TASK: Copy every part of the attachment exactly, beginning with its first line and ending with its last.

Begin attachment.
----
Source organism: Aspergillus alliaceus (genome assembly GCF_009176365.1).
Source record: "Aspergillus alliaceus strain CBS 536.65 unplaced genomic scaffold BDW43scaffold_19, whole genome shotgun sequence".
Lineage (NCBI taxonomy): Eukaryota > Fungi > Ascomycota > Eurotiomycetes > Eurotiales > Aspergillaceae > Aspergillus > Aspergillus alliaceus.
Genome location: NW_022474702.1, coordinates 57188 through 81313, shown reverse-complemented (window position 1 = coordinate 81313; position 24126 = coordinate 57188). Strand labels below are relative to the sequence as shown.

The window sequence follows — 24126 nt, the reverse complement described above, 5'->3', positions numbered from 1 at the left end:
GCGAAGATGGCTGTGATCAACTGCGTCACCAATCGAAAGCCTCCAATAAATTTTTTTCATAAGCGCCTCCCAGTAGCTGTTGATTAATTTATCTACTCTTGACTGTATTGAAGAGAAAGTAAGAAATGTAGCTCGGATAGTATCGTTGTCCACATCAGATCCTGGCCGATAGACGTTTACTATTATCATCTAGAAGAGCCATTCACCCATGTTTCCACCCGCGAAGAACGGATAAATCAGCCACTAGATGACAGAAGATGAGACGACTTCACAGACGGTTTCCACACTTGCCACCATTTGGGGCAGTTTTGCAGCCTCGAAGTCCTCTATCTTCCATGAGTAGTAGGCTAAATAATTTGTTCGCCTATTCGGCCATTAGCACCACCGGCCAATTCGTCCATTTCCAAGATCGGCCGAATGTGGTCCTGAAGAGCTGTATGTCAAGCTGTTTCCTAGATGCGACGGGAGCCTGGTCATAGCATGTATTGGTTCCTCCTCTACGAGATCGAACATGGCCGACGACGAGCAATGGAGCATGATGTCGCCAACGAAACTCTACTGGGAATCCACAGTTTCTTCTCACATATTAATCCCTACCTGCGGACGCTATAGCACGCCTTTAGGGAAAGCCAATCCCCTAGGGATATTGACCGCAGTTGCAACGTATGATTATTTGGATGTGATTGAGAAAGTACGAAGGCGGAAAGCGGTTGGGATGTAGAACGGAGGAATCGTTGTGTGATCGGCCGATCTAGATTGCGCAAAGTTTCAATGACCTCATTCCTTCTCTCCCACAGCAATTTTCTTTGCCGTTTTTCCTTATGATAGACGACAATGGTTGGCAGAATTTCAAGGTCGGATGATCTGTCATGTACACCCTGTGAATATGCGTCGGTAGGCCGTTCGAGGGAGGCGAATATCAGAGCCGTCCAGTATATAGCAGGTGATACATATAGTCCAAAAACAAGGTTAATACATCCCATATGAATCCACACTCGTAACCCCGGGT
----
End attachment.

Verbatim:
Source organism: Aspergillus alliaceus (genome assembly GCF_009176365.1).
Source record: "Aspergillus alliaceus strain CBS 536.65 unplaced genomic scaffold BDW43scaffold_19, whole genome shotgun sequence".
Lineage (NCBI taxonomy): Eukaryota > Fungi > Ascomycota > Eurotiomycetes > Eurotiales > Aspergillaceae > Aspergillus > Aspergillus alliaceus.
Genome location: NW_022474702.1, coordinates 57188 through 81313, shown reverse-complemented (window position 1 = coordinate 81313; position 24126 = coordinate 57188). Strand labels below are relative to the sequence as shown.

The window sequence follows — 24126 nt, the reverse complement described above, 5'->3', positions numbered from 1 at the left end:
GCGAAGATGGCTGTGATCAACTGCGTCACCAATCGAAAGCCTCCAATAAATTTTTTTCATAAGCGCCTCCCAGTAGCTGTTGATTAATTTATCTACTCTTGACTGTATTGAAGAGAAAGTAAGAAATGTAGCTCGGATAGTATCGTTGTCCACATCAGATCCTGGCCGATAGACGTTTACTATTATCATCTAGAAGAGCCATTCACCCATGTTTCCACCCGCGAAGAACGGATAAATCAGCCACTAGATGACAGAAGATGAGACGACTTCACAGACGGTTTCCACACTTGCCACCATTTGGGGCAGTTTTGCAGCCTCGAAGTCCTCTATCTTCCATGAGTAGTAGGCTAAATAATTTGTTCGCCTATTCGGCCATTAGCACCACCGGCCAATTCGTCCATTTCCAAGATCGGCCGAATGTGGTCCTGAAGAGCTGTATGTCAAGCTGTTTCCTAGATGCGACGGGAGCCTGGTCATAGCATGTATTGGTTCCTCCTCTACGAGATCGAACATGGCCGACGACGAGCAATGGAGCATGATGTCGCCAACGAAACTCTACTGGGAATCCACAGTTTCTTCTCACATATTAATCCCTACCTGCGGACGCTATAGCACGCCTTTAGGGAAAGCCAATCCCCTAGGGATATTGACCGCAGTTGCAACGTATGATTATTTGGATGTGATTGAGAAAGTACGAAGGCGGAAAGCGGTTGGGATGTAGAACGGAGGAATCGTTGTGTGATCGGCCGATCTAGATTGCGCAAAGTTTCAATGACCTCATTCCTTCTCTCCCACAGCAATTTTCTTTGCCGTTTTTCCTTATGATAGACGACAATGGTTGGCAGAATTTCAAGGTCGGATGATCTGTCATGTACACCCTGTGAATATGCGTCGGTAGGCCGTTCGAGGGAGGCGAATATCAGAGCCGTCCAGTATATAGCAGGTGATACATATAGTCCAAAAACAAGGTTAATACATCCCATATGAATCCACACTCGTAACCCCGGGT